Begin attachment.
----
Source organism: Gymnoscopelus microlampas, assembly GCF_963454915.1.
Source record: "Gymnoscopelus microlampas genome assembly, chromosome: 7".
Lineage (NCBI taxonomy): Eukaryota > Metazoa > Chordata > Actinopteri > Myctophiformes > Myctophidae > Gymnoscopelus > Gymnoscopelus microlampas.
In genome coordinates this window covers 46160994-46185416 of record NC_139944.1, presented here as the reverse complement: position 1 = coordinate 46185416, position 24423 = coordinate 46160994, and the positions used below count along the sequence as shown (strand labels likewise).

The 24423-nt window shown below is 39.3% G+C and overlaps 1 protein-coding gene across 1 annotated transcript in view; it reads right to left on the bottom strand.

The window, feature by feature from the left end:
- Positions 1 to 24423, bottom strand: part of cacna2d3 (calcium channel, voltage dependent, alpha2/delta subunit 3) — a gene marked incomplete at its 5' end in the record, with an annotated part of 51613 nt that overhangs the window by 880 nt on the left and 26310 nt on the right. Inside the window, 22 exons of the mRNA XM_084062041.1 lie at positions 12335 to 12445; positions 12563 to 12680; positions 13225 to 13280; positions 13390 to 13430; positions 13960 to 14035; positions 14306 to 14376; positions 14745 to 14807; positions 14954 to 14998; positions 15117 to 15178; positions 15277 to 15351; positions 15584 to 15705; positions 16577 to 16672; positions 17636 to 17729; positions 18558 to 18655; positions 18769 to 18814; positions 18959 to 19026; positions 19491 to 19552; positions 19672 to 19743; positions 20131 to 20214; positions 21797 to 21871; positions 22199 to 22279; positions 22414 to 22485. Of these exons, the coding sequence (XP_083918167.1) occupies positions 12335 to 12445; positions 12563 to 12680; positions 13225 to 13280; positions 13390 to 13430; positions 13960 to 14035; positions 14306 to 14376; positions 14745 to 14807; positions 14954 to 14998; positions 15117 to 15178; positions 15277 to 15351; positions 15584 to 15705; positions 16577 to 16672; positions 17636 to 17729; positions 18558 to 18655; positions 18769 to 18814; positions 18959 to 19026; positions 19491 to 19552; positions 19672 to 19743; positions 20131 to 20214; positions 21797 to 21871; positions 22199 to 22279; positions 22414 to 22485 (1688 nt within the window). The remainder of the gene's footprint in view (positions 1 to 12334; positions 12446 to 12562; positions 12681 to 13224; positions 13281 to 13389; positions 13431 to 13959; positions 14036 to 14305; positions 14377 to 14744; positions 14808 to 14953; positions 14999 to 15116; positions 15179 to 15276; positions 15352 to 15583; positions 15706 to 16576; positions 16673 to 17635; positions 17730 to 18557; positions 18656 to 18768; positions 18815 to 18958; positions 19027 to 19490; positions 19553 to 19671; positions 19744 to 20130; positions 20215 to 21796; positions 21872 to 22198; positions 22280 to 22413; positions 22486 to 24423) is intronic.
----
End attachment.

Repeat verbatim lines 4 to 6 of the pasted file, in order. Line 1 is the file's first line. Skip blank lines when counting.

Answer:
In genome coordinates this window covers 46160994-46185416 of record NC_139944.1, presented here as the reverse complement: position 1 = coordinate 46185416, position 24423 = coordinate 46160994, and the positions used below count along the sequence as shown (strand labels likewise).

The 24423-nt window shown below is 39.3% G+C and overlaps 1 protein-coding gene across 1 annotated transcript in view; it reads right to left on the bottom strand.

The window, feature by feature from the left end: